Free The Schools!

“deputy mayor Guillard published his recommendations for others that want to ‘free their schools from the commercial agenda of proprietary software vendors’. Free software is unhindered by the constraint of financial profitability, he argues: there is no planned obsolescence and no lock-in to specific hardware.
 
Olivier Guillard urges rigorous testing of solutions before suggesting them to teachers. Just as important is to convince the teachers of the benefits of free software. He also recommends being proactive on maintenance and monitoring.
 
See Yvelines school completes switch to free software
Yes! Another school frees itself from non-Free software. No more BSODs, re-re-reboots, lock-in, malware, treadmill marketing, …

They still keep a few machines with TOOS for compatibility and whiteboards. My advice? Stick with projectors and Gromit and the latest version of LibreOffice. I would use Debian rather than Mint. Further, to reduce the capital costs and maintenance, use ARMed thin clients and a GNU/Linux terminal server. It’s a wee bit more work to set up but that work spread over N machines is tiny compared to installing on N machines. Look at Odroid-C2 for clients and Lemaker Cello for servers.

About Robert Pogson

I am a retired teacher in Canada. I taught in the subject areas where I have worked for almost forty years: maths, physics, chemistry and computers. I love hunting, fishing, picking berries and mushrooms, too.
This entry was posted in Linux in Education, technology and tagged , , , , , , , , , , , , , , . Bookmark the permalink.

38 Responses to Free The Schools!

  1. oiaohm says:

    kurkosdr
    In fact, the latest Ubuntu LTS drops support for the ENTIRE AMD Radeon product line, only crappy open source drivers to kinda sorta launch LibreOffice are your option from now on…
    Sorry to say AMD has in fact disconnected driver development include security updates for those product lines on all platforms in binary drivers. Yes Windows still runs the old drivers but they are officially unmaintained if a kernel security update for the version of Windows you are using breaks those drivers now you are completely stuffed.

    Only hardware AMD hardware drivers getting proper updates are the ones that are under Linux supported by amdgpu driver yes the driver that open source but is shared between closed source and open source userspace.

    Linux has basically done the security wise thing by removing the drivers and offering the alternative that is maintained. Yes at times Linux does this.

    Like really old sound cards don’t work with new Ubuntu kernel either unless you custom rebuild kernel. Why old 16 bit DMA has been disabled due to security effects of allowing devices to read and write what ever memory they like….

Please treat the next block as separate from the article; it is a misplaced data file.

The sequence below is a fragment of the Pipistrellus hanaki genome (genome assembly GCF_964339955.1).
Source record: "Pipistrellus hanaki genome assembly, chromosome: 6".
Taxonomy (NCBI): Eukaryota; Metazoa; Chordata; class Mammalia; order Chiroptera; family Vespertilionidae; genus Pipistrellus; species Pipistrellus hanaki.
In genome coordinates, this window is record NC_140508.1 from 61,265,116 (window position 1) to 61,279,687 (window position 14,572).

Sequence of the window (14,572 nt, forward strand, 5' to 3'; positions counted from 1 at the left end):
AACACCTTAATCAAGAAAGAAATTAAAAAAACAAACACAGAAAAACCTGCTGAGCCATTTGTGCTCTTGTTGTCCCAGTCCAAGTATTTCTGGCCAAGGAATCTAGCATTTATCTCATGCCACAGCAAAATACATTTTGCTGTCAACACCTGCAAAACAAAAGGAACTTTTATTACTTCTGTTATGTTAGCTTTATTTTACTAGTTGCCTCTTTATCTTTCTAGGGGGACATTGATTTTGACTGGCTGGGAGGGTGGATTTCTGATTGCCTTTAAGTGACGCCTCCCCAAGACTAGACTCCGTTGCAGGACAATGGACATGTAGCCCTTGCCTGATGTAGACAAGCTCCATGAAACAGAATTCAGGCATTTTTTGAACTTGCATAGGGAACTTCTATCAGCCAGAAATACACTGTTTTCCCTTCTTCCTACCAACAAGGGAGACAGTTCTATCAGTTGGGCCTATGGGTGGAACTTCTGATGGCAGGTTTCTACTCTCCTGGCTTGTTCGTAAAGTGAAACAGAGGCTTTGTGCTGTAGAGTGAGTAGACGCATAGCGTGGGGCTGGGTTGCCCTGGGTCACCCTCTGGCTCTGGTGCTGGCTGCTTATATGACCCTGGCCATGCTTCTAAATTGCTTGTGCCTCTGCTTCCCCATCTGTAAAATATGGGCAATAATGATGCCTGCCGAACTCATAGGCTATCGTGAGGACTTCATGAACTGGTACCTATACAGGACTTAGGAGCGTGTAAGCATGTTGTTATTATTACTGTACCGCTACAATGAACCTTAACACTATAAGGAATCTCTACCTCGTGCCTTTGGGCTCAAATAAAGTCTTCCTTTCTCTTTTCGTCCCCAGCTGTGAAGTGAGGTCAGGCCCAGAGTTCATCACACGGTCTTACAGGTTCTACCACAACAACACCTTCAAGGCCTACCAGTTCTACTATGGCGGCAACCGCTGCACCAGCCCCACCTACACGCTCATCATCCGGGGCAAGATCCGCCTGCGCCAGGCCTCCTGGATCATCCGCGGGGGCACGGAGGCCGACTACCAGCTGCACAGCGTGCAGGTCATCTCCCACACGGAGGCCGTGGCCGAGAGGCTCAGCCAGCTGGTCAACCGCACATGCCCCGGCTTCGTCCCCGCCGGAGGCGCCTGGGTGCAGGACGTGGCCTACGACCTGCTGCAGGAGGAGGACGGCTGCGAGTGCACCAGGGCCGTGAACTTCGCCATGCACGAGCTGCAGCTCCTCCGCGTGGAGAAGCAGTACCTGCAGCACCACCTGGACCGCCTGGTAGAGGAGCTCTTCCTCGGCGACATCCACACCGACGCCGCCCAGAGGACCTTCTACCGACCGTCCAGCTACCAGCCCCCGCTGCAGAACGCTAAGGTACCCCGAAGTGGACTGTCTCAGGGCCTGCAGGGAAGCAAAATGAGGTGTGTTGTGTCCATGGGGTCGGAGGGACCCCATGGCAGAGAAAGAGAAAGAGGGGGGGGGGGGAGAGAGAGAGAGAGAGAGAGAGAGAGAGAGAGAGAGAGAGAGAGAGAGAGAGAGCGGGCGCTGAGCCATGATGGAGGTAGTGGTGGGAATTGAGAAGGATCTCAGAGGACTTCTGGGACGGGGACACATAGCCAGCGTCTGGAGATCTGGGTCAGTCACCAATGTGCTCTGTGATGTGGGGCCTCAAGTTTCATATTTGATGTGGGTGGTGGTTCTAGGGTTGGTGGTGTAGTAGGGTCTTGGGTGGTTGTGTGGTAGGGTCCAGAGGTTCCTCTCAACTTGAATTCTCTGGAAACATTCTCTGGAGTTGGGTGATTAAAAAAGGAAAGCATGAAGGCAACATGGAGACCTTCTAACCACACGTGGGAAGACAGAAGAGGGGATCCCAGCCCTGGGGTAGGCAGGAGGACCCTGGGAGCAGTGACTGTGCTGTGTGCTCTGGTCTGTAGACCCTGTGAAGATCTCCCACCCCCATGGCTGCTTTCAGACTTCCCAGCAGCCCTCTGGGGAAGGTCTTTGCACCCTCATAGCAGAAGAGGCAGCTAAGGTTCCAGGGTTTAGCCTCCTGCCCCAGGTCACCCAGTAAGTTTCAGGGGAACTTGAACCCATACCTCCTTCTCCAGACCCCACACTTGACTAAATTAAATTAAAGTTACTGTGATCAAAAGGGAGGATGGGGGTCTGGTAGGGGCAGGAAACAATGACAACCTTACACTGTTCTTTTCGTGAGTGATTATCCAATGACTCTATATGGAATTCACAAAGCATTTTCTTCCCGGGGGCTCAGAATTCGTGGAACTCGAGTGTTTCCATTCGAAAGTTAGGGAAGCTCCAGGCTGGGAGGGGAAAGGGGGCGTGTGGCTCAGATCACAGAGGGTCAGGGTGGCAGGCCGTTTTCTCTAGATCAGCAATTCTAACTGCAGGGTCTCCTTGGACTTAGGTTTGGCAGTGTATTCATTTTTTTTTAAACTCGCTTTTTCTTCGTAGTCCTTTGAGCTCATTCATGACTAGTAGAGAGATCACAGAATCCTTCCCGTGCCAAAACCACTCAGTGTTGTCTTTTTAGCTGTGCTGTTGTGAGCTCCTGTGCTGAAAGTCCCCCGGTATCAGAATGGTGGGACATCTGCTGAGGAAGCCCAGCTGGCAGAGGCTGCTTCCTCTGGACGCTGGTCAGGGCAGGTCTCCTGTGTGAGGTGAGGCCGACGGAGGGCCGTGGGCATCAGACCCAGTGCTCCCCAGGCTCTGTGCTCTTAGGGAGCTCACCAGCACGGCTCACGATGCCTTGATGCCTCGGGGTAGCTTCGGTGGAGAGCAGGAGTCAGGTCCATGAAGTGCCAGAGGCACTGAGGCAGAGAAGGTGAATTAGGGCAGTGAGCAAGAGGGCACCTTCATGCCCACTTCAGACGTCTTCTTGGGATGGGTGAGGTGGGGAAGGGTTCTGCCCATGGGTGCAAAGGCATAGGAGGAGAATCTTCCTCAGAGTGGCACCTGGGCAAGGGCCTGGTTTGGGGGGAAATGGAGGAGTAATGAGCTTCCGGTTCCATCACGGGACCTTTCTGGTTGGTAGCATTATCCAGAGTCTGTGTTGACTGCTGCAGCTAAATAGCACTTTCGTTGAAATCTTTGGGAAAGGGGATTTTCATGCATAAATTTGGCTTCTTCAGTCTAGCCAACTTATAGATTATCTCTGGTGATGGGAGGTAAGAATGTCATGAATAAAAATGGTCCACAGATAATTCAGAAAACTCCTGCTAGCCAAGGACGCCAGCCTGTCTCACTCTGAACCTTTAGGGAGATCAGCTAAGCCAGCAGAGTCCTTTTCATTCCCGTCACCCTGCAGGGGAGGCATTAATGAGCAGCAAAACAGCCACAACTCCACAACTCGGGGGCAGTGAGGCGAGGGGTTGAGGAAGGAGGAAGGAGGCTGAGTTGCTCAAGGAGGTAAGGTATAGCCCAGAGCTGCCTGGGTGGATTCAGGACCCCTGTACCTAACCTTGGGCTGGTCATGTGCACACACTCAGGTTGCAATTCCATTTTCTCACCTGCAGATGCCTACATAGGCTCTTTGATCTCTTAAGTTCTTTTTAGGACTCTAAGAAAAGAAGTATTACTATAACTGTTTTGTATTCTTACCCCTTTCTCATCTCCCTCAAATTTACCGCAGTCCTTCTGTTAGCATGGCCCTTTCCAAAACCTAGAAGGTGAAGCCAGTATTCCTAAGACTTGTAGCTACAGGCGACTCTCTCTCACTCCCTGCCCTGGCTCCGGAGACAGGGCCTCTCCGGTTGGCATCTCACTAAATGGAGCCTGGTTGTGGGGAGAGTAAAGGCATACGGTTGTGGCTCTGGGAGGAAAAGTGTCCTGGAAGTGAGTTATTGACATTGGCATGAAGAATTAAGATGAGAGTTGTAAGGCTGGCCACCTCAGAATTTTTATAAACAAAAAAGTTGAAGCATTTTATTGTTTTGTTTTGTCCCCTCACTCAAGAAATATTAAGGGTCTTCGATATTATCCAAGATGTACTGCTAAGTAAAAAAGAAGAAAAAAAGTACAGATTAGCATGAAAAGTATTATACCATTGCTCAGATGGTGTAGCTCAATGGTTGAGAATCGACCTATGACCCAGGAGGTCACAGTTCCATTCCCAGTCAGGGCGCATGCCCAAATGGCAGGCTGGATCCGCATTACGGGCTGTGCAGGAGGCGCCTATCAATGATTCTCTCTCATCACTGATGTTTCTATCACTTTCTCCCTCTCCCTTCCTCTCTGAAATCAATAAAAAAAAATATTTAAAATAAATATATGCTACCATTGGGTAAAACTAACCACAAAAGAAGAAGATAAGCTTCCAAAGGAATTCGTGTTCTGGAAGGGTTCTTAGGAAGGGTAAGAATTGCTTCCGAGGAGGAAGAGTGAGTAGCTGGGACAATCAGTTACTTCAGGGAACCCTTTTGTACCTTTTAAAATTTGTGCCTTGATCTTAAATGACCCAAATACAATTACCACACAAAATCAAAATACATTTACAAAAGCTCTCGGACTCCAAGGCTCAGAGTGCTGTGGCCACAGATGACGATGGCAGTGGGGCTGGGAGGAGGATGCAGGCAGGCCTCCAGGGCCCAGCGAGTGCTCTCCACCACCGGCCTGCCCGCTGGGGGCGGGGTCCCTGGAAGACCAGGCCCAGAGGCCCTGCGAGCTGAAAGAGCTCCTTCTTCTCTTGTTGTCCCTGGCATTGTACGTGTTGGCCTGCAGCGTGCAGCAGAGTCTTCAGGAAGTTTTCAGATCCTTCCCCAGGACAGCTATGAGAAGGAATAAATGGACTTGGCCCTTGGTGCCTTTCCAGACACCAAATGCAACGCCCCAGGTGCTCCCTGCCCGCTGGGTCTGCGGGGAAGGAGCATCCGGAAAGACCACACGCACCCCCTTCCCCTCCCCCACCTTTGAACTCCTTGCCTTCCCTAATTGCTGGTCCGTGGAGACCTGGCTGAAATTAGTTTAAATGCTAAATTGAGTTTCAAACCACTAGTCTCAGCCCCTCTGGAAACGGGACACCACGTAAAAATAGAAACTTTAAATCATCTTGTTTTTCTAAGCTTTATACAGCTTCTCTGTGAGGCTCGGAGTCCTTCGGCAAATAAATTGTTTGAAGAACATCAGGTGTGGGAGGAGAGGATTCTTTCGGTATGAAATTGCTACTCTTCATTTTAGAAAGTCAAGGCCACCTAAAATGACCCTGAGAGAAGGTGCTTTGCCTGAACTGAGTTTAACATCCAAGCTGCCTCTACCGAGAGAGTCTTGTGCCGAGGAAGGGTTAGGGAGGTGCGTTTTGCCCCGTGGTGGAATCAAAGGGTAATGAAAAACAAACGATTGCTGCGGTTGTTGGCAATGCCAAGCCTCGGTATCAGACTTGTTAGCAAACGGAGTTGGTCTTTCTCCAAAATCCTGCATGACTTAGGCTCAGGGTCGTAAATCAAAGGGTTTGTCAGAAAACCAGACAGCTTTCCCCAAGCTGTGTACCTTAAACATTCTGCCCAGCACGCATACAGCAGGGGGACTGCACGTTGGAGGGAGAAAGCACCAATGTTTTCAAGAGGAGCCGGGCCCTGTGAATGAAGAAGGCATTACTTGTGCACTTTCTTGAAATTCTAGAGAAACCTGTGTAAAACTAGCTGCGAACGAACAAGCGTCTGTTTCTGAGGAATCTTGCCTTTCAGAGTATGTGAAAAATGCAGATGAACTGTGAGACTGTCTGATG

kurkosdr some changes are required evil. If a change is due to a security reason there is absolutely no point complain about it.

    And don’t get me started on binary blobs that stop working after a kernel version bump.
    Amd for newer hardware on Linux use same kernel mode driver for open source and closed source user-space. That driver will be mainline Linux kernel. Since DKMS I have not had Nvidia drivers fail. Of course Nvidia has been way more careful to only use functions that are in fact declared stable. ATI before AMD in their drivers would use what ever kernel interface without checking if it operation had been defined as stable.

    It takes two to tango kurkosdr. The last major Nvidia stuff up was when Redhat changed page size kernel was using and Nvidia had it hard coded instead of requesting the kernel to find out what the page size was. Yes most binary blob wraped drivers with Linux faults are the driver in fact doing stuff it should not be doing and being caught when Linux kernel removes the incorrect path as working. Also what is funny is I have had this under Windows as well with printer drivers failing to work with NX enabled. Like or not sometimes driver developers just don’t follow instruction and do stupid things.

    So kernel version bump breaking drivers in a lot of cases trace to the driver developer.

    Now X.org ABI version bump breaking driver that is another problem completely. Part of the reason why I want X11 dead is that Linux kernel ABI has a backwards compatibility to user-space requirement(yes meaning if you can write your driver in userspace and put in in kernel space you are fairly fine since you have stable interfaces) and X.org ABI version number if it moves kiss good by to X.org driver working.

    Lot of the complaints about Linux graphical failing is not the Linux Kernel driver but the X.org user-space driver being rejected by the X11 server.

  2. kurkosdr wrote, “the latest Ubuntu LTS drops support for the ENTIRE AMD Radeon product line, only crappy open source drivers to kinda sorta launch LibreOffice are your option from now on…”

    Hey! My latest build, 4.4.8, has Radeon. Of course I don’t use Ubuntu, either.

  3. kurkosdr says:

    kernel bump = kernel version bump

  4. kurkosdr says:

    Because Desktop Linux never drops support for old hardware?

    In fact, the latest Ubuntu LTS drops support for the ENTIRE AMD Radeon product line, only crappy open source drivers to kinda sorta launch LibreOffice are your option from now on…

    And don’t get me started on binary blobs that stop working after a kernel bump.

  5. DrLoser wrote, “it’s not like you actually made an attempt to find the “one from M$,” is it?”

    Yes, I did. The driver was licensed for use with XP, not “7”. There might have been a copy on our XP machines, but even if it were there it would not have been legal to use it and we certainly were not going back to XP (No installation medium and possibly no licence). This is the Hell non-Free software brings to schools.

  6. Dr Loser says:

    I always tested the software I installed, basically by using it.

    You don’t have a clue what “rigorous” means, do you, old man?

    In fact, you don’t have a clue what “testing” means. Here. Let me help you out. This is one of many varieties of IT testing that professionals do.

    I have done it. You have not.

    You? You don’t. You never have. You never will. As a tester, you are completely and utterly worthless.

  7. Dr Loser says:

    Hint: normal people are intelligent and can solve problems.